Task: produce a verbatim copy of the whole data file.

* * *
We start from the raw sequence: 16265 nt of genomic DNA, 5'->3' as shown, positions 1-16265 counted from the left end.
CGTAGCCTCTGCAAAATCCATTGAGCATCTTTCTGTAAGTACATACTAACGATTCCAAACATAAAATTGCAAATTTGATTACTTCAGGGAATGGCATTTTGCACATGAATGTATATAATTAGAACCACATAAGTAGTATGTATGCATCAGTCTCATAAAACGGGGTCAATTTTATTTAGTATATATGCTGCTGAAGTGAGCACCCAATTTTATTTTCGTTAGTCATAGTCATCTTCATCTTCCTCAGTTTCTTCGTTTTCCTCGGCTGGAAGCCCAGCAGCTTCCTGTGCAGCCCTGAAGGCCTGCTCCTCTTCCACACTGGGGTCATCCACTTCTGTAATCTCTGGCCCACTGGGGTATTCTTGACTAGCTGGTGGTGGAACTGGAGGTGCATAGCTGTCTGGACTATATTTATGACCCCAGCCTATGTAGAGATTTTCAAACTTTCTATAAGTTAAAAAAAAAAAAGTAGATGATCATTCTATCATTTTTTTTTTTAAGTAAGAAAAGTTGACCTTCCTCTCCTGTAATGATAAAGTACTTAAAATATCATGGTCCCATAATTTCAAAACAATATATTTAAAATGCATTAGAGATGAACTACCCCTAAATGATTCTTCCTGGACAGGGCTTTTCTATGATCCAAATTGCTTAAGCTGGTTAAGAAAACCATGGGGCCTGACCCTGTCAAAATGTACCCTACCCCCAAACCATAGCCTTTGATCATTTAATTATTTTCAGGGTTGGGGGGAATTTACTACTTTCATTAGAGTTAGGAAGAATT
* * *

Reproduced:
We start from the raw sequence: 16265 nt of genomic DNA, 5'->3' as shown, positions 1-16265 counted from the left end.
CGTAGCCTCTGCAAAATCCATTGAGCATCTTTCTGTAAGTACATACTAACGATTCCAAACATAAAATTGCAAATTTGATTACTTCAGGGAATGGCATTTTGCACATGAATGTATATAATTAGAACCACATAAGTAGTATGTATGCATCAGTCTCATAAAACGGGGTCAATTTTATTTAGTATATATGCTGCTGAAGTGAGCACCCAATTTTATTTTCGTTAGTCATAGTCATCTTCATCTTCCTCAGTTTCTTCGTTTTCCTCGGCTGGAAGCCCAGCAGCTTCCTGTGCAGCCCTGAAGGCCTGCTCCTCTTCCACACTGGGGTCATCCACTTCTGTAATCTCTGGCCCACTGGGGTATTCTTGACTAGCTGGTGGTGGAACTGGAGGTGCATAGCTGTCTGGACTATATTTATGACCCCAGCCTATGTAGAGATTTTCAAACTTTCTATAAGTTAAAAAAAAAAAAGTAGATGATCATTCTATCATTTTTTTTTTTAAGTAAGAAAAGTTGACCTTCCTCTCCTGTAATGATAAAGTACTTAAAATATCATGGTCCCATAATTTCAAAACAATATATTTAAAATGCATTAGAGATGAACTACCCCTAAATGATTCTTCCTGGACAGGGCTTTTCTATGATCCAAATTGCTTAAGCTGGTTAAGAAAACCATGGGGCCTGACCCTGTCAAAATGTACCCTACCCCCAAACCATAGCCTTTGATCATTTAATTATTTTCAGGGTTGGGGGGAATTTACTACTTTCATTAGAGTTAGGAAGAATT